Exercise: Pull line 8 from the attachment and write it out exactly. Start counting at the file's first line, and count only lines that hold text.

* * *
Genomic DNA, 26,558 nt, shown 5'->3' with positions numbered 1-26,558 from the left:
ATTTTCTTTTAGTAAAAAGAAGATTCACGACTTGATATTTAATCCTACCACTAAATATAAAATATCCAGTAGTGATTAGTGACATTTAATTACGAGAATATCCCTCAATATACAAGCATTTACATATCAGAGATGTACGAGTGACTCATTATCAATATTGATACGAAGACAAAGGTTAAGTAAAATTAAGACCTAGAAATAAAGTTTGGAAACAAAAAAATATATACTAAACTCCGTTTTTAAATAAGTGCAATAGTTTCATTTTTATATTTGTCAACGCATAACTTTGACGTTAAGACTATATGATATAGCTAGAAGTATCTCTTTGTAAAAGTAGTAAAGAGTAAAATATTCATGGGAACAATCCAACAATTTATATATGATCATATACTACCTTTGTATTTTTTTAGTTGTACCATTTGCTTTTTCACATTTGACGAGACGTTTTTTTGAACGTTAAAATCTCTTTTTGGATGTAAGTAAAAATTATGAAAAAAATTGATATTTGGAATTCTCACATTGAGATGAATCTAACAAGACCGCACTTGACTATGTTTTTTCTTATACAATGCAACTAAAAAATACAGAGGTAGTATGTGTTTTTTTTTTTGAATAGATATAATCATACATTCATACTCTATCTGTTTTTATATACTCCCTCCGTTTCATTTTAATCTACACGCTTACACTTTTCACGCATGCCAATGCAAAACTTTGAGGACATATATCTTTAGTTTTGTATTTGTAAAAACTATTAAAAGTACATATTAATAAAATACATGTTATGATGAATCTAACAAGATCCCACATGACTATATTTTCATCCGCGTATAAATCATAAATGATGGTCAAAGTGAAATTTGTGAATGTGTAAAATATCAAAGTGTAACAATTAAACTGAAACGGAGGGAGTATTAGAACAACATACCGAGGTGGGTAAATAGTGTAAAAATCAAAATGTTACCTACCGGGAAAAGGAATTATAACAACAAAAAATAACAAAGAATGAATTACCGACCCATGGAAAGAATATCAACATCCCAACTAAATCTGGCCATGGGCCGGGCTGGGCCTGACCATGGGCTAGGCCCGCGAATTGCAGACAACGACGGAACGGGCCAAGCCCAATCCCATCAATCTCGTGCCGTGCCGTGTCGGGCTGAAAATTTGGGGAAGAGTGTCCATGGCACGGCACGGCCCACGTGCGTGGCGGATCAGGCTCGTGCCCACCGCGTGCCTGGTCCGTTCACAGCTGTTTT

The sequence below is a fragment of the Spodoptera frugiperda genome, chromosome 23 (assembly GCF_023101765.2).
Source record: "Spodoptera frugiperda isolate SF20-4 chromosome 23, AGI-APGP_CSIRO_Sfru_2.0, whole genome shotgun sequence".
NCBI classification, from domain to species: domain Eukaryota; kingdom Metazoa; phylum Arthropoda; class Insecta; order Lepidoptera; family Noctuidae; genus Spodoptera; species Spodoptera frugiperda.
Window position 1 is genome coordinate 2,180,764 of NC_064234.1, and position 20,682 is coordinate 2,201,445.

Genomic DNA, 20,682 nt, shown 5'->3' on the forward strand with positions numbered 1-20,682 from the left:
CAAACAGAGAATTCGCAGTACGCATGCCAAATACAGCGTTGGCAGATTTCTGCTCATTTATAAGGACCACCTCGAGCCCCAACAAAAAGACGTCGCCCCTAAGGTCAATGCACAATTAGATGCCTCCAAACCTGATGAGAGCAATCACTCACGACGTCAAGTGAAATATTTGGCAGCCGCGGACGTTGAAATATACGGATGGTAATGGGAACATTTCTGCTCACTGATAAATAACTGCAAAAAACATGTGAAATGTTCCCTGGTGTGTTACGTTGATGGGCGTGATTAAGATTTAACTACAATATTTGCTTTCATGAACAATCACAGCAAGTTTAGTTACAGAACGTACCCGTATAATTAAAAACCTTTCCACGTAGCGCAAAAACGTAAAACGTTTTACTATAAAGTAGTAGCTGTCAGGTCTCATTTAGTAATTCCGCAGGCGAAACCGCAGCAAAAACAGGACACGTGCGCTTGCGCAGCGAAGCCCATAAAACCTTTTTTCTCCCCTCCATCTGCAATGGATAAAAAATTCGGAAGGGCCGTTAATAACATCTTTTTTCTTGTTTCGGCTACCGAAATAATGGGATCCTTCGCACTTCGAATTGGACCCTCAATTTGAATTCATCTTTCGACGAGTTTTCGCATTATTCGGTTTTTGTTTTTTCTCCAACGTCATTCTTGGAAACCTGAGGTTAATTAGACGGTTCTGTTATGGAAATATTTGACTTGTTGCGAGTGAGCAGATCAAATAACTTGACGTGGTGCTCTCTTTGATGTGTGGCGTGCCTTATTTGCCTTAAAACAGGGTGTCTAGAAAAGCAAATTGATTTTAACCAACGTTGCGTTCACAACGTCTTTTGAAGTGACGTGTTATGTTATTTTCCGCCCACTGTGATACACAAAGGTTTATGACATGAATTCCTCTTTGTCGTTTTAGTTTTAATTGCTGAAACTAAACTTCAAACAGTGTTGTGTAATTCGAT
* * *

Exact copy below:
CAAACAGAGAATTCGCAGTACGCATGCCAAATACAGCGTTGGCAGATTTCTGCTCATTTATAAGGACCACCTCGAGCCCCAACAAAAAGACGTCGCCCCTAAGGTCAATGCACAATTAGATGCCTCCAAACCTGATGAGAGCAATCACTCACGACGTCAAGTGAAATATTTGGCAGCCGCGGACGTTGAAATATACGGATGGTAATGGGAACATTTCTGCTCACTGATAAATAACTGCAAAAAACATGTGAAATGTTCCCTGGTGTGTTACGTTGATGGGCGTGATTAAGATTTAACTACAATATTTGCTTTCATGAACAATCACAGCAAGTTTAGTTACAGAACGTACCCGTATAATTAAAAACCTTTCCACGTAGCGCAAAAACGTAAAACGTTTTACTATAAAGTAGTAGCTGTCAGGTCTCATTTAGTAATTCCGCAGGCGAAACCGCAGCAAAAACAGGACACGTGCGCTTGCGCAGCGAAGCCCATAAAACCTTTTTTCTCCCCTCCATCTGCAATGGATAAAAAATTCGGAAGGGCCGTTAATAACATCTTTTTTCTTGTTTCGGCTACCGAAATAATGGGATCCTTCGCACTTCGAATTGGACCCTCAATTTGAATTCATCTTTCGACGAGTTTTCGCATTATTCGGTTTTTGTTTTTTCTCCAACGTCATTCTTGGAAACCTGAGGTTAATTAGACGGTTCTGTTATGGAAATATTTGACTTGTTGCGAGTGAGCAGATCAAATAACTTGACGTGGTGCTCTCTTTGATGTGTGGCGTGCCTTATTTGCCTTAAAACAGGGTGTCTAGAAAAGCAAATTGATTTTAACCAACGTTGCGTTCACAACGTCTTTTGAAGTGACGTGTTATGTTATTTTCCGCCCACTGTGATACACAAAGGTTTATGACATGAATTCCTCTTTGTCGTTTTAGTTTTAATTGCTGAAACTAAACTTCAAACAGTGTTGTGTAATTCGAT